14. The disc drive assembly of claim 10, in which the leading surface portion is integrated with the actuator arm and the actuator arm is extruded.
15. The disc drive assembly of claim 11, in which the leading surface portion is integrated with the actuator arm and the actuator arm is extruded.
16. The disc drive assembly of claim 9, in which the leading surface portion is a injection molded polymer that is then attached to the actuator arm.
17. A disc drive assembly having a disc mounted for rotation on a spindle motor, the disc having a surface portion for recording and reading data, the disc drive assembly further comprising:
an actuator assembly extending within a flow of air created by the rotating disc, the actuator assembly including an actuator arm and a suspension for positioning a transducing head above the disc surface portion; and
means for reducing flow induced disturbance action on the head.
18. The disc drive assembly of claim 17, in which the means for reducing the flow induced disturbance action on the transducing head comprises several triangular cutouts on a leading surface portion of the actuator arm.
19. The disc drive assembly of claim 17, in which the means for reducing the flow induced disturbance action on the transducing head comprises several rounded notches on a leading surface portion of the actuator arm.
Description
CROSS-REFERENCE TO RELATED APPLICATION

[0001] This application claims the benefit of U.S. Provisional Application No. 60/258,789, filed Dec. 29, 2000.

FIELD OF THE INVENTION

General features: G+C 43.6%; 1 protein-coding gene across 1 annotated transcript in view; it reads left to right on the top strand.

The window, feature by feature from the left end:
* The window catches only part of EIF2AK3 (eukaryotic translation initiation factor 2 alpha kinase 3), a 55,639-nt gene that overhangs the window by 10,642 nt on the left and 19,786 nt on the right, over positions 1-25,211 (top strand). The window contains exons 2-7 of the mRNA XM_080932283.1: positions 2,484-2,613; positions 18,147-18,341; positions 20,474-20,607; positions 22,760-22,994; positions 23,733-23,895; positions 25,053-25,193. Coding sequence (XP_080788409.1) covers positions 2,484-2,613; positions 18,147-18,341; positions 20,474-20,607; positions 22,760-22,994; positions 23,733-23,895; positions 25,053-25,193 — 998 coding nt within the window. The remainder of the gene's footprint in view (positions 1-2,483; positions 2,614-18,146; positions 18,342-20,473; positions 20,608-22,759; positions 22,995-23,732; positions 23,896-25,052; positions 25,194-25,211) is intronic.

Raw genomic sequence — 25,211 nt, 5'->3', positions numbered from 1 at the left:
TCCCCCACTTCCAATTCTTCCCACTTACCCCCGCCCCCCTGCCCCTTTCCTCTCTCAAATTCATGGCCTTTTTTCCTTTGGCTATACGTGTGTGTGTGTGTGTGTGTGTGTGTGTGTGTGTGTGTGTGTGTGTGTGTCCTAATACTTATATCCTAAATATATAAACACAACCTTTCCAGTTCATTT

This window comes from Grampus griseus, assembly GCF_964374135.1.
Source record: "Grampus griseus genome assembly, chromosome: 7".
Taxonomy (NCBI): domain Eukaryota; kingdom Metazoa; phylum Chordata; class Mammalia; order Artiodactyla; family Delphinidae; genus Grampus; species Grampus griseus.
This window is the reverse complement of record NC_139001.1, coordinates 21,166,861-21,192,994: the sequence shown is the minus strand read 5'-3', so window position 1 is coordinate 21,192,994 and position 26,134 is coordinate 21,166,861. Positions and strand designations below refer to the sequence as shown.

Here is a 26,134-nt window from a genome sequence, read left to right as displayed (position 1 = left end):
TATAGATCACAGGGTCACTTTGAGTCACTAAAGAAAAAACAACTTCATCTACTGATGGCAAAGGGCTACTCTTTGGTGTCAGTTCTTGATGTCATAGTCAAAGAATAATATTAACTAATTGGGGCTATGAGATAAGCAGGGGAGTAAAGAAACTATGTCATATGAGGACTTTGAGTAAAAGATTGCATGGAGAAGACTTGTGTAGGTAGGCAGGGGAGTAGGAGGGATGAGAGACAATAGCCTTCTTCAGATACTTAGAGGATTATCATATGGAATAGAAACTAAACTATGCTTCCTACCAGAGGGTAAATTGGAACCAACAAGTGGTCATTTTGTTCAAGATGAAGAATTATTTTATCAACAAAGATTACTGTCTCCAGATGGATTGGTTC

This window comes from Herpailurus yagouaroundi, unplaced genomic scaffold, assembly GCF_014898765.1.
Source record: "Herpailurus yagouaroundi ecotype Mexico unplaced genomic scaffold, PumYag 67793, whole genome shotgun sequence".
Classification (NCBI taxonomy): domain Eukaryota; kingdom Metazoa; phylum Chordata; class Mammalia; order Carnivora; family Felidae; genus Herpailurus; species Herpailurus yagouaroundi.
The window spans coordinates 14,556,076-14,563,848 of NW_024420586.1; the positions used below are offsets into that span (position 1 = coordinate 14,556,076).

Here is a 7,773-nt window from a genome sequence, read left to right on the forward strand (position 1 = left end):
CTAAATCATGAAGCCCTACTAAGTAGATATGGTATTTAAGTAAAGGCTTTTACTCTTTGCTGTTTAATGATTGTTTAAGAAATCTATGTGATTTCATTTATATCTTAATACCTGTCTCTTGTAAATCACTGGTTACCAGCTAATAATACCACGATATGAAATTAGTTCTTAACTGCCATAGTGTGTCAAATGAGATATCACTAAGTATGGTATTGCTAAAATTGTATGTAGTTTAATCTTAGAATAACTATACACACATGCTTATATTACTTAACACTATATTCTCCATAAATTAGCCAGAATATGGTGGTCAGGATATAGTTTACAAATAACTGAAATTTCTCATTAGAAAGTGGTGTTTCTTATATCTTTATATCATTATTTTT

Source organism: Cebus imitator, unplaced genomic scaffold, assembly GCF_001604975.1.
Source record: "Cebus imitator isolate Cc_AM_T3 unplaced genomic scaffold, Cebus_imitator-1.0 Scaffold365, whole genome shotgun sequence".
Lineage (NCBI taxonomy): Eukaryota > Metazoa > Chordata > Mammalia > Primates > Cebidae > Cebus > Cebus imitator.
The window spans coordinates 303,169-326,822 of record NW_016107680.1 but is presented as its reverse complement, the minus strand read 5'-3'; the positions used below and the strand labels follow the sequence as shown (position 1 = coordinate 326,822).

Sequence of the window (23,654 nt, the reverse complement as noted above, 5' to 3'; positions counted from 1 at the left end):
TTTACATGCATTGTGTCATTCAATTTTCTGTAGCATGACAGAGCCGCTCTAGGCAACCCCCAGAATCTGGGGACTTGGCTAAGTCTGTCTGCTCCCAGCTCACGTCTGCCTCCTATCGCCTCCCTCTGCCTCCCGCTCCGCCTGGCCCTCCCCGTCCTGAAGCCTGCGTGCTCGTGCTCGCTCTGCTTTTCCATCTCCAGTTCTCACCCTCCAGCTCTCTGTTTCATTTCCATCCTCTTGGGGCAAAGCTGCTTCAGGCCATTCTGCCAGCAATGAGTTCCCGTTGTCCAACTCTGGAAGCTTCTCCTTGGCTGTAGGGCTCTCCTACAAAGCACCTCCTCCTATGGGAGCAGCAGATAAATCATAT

[0002] This invention relates generally to disc drives and more particularly, but not by way of limitation, to disc drive actuators.

BACKGROUND OF THE INVENTION

[0003] Computers geared towards all sorts of uses commonly use hard disc drives to store large amounts of data in a form that can be readily accessed by a user. A hard disc drive generally includes a stack of vertically spaced magnetic discs that are rotated at a constant high speed by a spindle motor. The surface of each disc is divided into a series of concentric, radially spaced data tracks in which the data are stored in the form of magnetic flux transitions.

[0004] Data is stored and accessed on the discs by an array of read/write heads (“heads”) mounted to a rotary actuator assembly or an “E-block.” Typically, the E-Block includes a plurality of actuator arms that project outwardly from an actuator body to form a stack of vertically spaced actuator arms. The stacked discs and arms are configured so that the surfaces of the stacked discs are accessible to the heads mounted on the complementary stack of actuator arms.

[0005] Each of the heads is mounted to an actuator arm by a flexure that attaches to the end of the actuator arm. Each head includes an interactive element such as a magnetic transducer which either senses the magnetic transition on a selected data track to the read the data stored on the track, or transmits an electrical signal that induces magnetic transition on the selected data track to write data to the data track. Air currents are generated by the high-speed rotation of the planar surfaces of the discs. A slider assembly included on each head has an air bearing surface, which interacts with the air currents to cause the head to fly at a short distance above the data tracks on the disc surface.

[0006] As the disc drive industry has developed, the emphasis has been on increasing the amount of storage available in each individual drive. While there was a time where the mechanism used to accomplish this was to add more discs to the drive, recent developments have now turned to increasing the number of tracks per inch (TPI) on the disc itself as a method of increasing storage capacity of the drive.

[0007] Part of increasing the TPI of a drive is to provide a stable environment within the disc drive itself. Part of this stable environment includes minimizing the amount of turbulence created by the wind generated by the rotation of the discs in the drive. Any turbulence within the drive may generate vibrations in the actuator arm and unwanted movement of the supporting suspension and the head/gimbal assembly (HGA). The increased TPIs of discs today are less tolerant of any significant modulation of the head, as it increases the incidence of errors in both reading and writing data to the discs.